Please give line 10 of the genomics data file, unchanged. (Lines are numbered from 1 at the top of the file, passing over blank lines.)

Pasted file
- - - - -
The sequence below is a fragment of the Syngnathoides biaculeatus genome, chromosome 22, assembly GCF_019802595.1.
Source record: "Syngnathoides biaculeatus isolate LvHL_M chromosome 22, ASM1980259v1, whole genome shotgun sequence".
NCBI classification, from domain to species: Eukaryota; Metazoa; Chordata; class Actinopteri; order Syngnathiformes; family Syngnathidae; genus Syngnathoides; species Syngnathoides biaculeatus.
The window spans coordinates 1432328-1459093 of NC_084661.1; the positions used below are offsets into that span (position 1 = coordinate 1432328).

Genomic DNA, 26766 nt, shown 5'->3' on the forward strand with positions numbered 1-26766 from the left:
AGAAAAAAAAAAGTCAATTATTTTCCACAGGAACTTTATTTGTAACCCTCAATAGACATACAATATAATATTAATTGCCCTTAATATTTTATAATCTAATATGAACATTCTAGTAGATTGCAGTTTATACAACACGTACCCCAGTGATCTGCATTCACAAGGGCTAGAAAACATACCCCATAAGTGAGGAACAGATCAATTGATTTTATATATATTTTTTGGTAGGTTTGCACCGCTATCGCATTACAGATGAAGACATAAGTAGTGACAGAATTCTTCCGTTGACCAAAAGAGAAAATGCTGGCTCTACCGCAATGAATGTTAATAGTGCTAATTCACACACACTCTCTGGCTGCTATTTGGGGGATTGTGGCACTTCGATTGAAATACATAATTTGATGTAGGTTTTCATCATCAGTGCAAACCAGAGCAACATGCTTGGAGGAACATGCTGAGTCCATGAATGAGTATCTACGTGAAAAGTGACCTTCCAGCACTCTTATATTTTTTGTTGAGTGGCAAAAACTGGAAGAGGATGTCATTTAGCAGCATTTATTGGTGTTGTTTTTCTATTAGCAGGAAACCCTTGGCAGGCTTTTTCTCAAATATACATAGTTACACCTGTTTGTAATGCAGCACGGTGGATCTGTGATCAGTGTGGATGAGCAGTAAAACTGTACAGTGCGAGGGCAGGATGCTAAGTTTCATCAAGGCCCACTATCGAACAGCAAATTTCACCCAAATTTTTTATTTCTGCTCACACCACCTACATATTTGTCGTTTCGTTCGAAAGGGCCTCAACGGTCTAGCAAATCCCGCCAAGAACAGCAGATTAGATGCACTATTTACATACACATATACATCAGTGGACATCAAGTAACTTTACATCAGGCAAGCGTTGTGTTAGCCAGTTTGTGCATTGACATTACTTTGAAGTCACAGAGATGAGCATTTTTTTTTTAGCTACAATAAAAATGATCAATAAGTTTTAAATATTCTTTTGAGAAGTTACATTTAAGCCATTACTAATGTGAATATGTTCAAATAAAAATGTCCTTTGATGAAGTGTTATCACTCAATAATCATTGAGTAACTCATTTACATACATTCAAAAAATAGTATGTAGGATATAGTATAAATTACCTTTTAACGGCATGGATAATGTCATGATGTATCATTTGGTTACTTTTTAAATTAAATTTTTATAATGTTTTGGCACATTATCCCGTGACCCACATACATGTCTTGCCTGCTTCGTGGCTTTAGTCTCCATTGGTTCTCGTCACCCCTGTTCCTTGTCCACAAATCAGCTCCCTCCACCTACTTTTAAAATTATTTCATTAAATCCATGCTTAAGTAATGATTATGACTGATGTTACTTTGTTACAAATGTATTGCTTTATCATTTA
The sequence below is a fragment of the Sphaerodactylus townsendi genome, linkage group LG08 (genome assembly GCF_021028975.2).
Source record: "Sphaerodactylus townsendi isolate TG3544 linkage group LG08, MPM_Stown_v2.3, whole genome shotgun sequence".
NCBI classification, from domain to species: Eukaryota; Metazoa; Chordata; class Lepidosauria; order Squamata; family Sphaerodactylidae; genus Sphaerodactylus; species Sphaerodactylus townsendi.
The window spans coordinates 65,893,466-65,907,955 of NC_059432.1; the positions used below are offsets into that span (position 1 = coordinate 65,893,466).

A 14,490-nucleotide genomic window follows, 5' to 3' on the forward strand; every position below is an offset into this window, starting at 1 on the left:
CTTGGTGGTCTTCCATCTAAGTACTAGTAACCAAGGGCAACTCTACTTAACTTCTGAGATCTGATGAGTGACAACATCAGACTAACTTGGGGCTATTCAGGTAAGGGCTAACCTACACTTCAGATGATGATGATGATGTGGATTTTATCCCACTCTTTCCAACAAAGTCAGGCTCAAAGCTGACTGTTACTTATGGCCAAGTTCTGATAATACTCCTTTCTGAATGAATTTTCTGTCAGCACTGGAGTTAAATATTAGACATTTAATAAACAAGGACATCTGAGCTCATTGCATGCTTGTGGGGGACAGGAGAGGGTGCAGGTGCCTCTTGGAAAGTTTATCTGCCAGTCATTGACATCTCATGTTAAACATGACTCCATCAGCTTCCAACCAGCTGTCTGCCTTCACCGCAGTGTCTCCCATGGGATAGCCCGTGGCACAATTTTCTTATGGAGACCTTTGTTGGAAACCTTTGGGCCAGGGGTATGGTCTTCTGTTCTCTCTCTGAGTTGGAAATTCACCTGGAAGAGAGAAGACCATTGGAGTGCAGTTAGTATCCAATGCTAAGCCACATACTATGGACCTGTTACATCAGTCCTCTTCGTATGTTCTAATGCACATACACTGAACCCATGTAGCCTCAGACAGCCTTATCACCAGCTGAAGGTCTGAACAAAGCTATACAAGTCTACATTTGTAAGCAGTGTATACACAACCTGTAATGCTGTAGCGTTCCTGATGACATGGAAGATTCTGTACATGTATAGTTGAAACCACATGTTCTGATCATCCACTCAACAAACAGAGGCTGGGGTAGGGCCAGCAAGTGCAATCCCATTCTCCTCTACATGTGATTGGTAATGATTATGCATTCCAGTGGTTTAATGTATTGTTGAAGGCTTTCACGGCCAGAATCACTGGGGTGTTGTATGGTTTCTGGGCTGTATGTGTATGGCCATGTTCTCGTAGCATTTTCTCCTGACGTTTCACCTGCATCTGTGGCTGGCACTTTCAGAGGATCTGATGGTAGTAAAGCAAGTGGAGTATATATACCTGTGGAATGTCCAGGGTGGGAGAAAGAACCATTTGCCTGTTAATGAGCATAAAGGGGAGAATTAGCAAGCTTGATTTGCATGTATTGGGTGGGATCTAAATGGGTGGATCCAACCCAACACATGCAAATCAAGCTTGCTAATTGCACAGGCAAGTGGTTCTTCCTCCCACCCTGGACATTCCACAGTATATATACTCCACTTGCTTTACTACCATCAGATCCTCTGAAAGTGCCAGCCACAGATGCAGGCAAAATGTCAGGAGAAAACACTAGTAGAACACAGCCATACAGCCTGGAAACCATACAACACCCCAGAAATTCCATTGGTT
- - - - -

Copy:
The window spans coordinates 65,893,466-65,907,955 of NC_059432.1; the positions used below are offsets into that span (position 1 = coordinate 65,893,466).